A first offense DUI is a criminal charge for an individual who is charged with drunk driving for the first time in the State of California. Typically, a first offense DUI is charged as a misdemeanor and may result in jail time, probation, or having to install an ignition interlock device (IID) for a period of time set by the court. It is extremely important for an individual to contact a DUI attorney as promptly as possible because failing to do so could result in a suspended driver’s license. That said, if you contact an attorney, your DUI attorney may be able to get you a restricted license. More on this below. If you’re charged with drunk driving or driving under the influence of marijuana or drugs, you should contact the best DUI lawyers to assist you with the fighting the charges against you. You can call us at 1 (213) 370-0404.
A first time DUI defendant may be able to get a restricted license without having to suffer from a six (6) month suspension by:
Typically, individuals who are convicted of a DUI in California face the following punishments:
Usually, if a person is arrested for drunk driving or driving under the influence of drugs or marijuana, the arresting officer takes away the person’s license and hands it over to the DMV. If a person does not schedule a DMV hearing within 10 days of being arrested, the license is automatically suspended. Scheduling the DMV hearing temporarily stops the suspension of your license pending the outcome of your DMV hearing. Winning at the DMV hearing is difficult, so it’s best that you hire an experienced DUI attorney to assist you with the hearing.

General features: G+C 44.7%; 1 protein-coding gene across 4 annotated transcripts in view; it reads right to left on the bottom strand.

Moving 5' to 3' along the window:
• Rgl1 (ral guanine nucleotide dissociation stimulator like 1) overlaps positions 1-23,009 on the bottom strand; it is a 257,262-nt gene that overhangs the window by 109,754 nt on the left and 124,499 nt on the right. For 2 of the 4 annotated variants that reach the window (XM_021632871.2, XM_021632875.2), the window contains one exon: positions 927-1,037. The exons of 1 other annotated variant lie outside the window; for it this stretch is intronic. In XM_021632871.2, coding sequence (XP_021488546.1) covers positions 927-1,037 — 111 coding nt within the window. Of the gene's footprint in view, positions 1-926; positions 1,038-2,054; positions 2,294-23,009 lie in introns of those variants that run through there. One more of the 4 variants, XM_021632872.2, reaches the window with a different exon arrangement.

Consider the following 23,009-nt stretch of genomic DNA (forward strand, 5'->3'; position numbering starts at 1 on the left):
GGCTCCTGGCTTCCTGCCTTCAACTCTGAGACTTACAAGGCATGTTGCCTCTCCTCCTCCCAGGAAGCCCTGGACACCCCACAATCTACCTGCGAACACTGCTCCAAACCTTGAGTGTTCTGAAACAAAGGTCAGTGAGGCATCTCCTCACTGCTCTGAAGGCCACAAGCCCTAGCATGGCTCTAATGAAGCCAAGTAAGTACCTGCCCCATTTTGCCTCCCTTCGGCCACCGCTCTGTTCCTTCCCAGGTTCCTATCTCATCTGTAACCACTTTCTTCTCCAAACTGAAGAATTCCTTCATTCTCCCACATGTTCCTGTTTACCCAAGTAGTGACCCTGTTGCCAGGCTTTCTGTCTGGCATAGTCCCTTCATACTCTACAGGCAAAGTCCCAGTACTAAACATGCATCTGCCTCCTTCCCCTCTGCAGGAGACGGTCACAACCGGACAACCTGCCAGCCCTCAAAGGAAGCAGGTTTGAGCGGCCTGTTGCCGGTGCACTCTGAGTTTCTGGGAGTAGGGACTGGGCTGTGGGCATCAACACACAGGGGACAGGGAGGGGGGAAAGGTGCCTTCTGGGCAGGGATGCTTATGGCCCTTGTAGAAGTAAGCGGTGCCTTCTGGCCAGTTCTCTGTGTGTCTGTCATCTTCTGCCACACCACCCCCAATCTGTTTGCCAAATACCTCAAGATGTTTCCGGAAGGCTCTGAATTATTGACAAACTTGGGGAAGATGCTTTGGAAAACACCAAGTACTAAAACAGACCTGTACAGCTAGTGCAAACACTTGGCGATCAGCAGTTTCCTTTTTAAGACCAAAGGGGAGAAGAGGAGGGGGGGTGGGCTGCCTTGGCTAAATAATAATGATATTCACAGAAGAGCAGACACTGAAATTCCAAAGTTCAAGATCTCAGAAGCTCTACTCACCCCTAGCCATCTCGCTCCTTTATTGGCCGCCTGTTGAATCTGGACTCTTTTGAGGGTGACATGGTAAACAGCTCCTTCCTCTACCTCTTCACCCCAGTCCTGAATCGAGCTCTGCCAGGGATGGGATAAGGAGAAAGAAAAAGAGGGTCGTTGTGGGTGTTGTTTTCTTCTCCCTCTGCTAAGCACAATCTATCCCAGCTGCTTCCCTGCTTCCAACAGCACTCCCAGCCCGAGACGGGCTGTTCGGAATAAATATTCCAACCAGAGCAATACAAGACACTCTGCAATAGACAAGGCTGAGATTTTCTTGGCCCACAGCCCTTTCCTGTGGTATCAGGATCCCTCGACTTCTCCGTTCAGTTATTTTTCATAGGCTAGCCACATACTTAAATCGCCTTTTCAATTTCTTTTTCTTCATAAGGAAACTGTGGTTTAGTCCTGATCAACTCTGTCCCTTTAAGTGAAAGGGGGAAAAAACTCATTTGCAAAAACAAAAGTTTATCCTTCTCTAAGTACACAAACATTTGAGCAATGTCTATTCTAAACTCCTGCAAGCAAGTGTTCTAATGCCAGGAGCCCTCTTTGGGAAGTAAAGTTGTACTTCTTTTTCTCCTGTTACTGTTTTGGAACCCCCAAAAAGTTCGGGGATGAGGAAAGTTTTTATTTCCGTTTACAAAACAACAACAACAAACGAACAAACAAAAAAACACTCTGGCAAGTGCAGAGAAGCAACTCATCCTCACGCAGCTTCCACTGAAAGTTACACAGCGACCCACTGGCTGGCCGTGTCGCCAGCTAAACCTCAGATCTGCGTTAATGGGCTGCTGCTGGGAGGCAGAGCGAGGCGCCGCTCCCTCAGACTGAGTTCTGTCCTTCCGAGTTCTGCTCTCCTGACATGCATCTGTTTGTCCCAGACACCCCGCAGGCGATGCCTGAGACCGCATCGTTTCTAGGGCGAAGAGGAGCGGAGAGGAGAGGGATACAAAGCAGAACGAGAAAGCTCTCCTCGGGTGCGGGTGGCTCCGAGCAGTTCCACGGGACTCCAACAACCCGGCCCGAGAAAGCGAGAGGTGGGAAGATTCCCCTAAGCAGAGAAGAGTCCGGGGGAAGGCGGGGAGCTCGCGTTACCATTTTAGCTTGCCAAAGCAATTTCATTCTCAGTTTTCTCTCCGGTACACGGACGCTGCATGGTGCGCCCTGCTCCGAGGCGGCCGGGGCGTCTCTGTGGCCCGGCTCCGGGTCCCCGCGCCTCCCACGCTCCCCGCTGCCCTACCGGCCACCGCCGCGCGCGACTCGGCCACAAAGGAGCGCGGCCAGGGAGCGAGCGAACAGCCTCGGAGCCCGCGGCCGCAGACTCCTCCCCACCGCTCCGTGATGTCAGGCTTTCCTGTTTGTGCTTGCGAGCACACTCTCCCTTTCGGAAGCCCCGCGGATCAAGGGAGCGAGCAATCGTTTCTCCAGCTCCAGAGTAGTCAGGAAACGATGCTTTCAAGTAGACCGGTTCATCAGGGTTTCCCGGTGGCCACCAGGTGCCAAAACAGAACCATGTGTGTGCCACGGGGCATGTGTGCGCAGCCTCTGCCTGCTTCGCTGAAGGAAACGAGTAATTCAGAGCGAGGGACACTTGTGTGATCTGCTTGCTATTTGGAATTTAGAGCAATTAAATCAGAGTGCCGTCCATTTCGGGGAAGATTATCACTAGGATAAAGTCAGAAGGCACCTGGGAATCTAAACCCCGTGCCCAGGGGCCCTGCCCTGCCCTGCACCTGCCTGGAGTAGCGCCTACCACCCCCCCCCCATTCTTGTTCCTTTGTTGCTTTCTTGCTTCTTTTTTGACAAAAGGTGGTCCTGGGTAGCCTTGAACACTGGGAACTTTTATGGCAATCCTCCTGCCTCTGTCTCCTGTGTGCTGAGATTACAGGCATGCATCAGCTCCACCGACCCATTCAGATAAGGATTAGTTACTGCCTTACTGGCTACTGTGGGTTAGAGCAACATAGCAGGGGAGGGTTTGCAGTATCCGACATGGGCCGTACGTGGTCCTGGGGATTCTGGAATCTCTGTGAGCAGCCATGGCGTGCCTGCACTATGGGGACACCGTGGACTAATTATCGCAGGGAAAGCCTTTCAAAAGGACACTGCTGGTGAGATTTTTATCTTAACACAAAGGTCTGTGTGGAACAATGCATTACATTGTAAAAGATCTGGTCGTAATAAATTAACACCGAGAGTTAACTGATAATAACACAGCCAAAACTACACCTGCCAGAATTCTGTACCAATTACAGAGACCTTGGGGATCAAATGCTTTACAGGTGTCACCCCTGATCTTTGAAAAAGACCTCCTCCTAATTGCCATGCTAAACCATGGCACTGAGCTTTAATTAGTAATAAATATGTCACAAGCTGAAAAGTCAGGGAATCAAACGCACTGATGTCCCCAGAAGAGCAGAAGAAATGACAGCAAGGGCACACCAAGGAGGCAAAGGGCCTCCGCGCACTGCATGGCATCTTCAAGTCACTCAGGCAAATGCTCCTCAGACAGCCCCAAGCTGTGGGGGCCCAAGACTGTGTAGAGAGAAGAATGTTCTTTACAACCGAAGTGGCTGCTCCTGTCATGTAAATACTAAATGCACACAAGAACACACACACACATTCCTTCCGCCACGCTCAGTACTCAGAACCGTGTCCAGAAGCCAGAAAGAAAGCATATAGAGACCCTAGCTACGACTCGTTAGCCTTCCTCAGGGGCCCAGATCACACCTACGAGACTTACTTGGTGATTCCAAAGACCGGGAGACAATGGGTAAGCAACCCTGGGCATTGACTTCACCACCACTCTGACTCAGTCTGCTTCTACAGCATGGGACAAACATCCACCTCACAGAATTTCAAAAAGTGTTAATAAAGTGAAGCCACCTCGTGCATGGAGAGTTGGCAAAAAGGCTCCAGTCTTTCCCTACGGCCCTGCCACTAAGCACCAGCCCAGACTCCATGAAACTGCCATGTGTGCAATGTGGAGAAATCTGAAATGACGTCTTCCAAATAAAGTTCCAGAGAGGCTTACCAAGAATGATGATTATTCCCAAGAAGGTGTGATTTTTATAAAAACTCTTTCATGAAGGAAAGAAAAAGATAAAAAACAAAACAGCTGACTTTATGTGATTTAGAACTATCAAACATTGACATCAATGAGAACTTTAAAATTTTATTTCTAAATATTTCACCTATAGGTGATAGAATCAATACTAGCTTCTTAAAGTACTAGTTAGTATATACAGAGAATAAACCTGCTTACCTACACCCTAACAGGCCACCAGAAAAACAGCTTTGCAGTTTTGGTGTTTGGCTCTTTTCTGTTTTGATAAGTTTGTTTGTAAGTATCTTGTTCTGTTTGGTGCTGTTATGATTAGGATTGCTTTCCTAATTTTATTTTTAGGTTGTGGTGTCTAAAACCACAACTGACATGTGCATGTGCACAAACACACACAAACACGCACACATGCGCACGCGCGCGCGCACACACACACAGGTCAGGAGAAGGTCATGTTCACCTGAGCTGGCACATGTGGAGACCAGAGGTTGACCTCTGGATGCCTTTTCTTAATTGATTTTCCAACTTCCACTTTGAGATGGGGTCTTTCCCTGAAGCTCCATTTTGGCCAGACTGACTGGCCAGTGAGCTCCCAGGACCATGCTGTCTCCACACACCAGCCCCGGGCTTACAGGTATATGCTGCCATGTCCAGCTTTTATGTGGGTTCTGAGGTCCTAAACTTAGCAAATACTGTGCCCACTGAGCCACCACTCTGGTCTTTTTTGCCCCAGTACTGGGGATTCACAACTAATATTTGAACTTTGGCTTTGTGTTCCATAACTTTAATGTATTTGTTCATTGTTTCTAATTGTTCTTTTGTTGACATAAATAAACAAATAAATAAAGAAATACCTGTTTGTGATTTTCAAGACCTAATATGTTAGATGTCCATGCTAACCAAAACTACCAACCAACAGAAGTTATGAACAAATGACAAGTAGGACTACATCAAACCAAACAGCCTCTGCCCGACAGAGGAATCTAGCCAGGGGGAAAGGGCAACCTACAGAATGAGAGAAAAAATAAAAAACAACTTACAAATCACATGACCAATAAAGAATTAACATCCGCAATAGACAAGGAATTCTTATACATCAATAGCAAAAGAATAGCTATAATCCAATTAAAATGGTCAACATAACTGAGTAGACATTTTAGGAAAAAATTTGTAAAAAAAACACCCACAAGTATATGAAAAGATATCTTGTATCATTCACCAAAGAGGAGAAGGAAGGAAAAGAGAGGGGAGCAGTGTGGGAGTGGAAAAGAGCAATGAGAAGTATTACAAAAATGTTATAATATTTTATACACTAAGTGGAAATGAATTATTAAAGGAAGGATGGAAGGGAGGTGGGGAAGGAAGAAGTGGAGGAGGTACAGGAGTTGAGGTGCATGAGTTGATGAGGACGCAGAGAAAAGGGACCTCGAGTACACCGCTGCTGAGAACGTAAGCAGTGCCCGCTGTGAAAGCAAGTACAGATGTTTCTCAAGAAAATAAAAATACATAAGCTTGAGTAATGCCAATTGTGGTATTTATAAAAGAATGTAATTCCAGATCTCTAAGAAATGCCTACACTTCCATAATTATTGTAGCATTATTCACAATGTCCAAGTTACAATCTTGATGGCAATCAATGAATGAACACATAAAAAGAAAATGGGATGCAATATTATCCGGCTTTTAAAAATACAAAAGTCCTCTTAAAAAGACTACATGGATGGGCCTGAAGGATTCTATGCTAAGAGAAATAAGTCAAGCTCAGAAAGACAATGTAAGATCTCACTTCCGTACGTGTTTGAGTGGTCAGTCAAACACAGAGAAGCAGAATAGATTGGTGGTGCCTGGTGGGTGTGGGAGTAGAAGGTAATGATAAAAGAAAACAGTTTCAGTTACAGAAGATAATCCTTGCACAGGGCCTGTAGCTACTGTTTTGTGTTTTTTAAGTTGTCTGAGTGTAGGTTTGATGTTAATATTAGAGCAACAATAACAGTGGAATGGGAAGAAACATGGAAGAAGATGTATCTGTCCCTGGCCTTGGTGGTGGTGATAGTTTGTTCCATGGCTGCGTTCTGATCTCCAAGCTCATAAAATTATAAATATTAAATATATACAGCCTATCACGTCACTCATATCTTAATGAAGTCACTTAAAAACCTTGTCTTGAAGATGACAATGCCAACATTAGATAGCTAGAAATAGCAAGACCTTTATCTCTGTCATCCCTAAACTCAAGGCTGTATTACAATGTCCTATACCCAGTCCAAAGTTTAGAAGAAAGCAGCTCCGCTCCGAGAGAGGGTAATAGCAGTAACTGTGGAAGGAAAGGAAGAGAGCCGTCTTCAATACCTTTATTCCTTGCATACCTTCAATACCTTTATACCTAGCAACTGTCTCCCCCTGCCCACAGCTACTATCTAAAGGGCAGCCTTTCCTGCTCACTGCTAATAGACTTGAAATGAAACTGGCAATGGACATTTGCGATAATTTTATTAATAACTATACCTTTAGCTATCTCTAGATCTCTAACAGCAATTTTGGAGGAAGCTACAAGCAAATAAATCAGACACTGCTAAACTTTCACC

After a person is arrested for drunk driving, a defendant must either plea bargain with the prosecutor or go to trial and a DMV hearing must be scheduled. If a person arrest for a DUI or driving under the influence of marijuana or drug does not schedule a DMV hearing within ten (10) of being arrested, his license will automatically be suspended.
Also, for an individual to keep his license, he must prevail at the DMV hearing. To prevail, you should hire an experienced DUI attorney to schedule your hearing and handle it for you. DMV hearings are not automatic, so you or your attorney have to schedule it within 10 days of your arrest.
The DMV does not impose fines for receiving a DUI, that is what the court does. However, the DMV has the ability to suspend your license. So, if your license matters to you, then you should contact the best DUI lawyers at H Law Group and have them help you keep your license.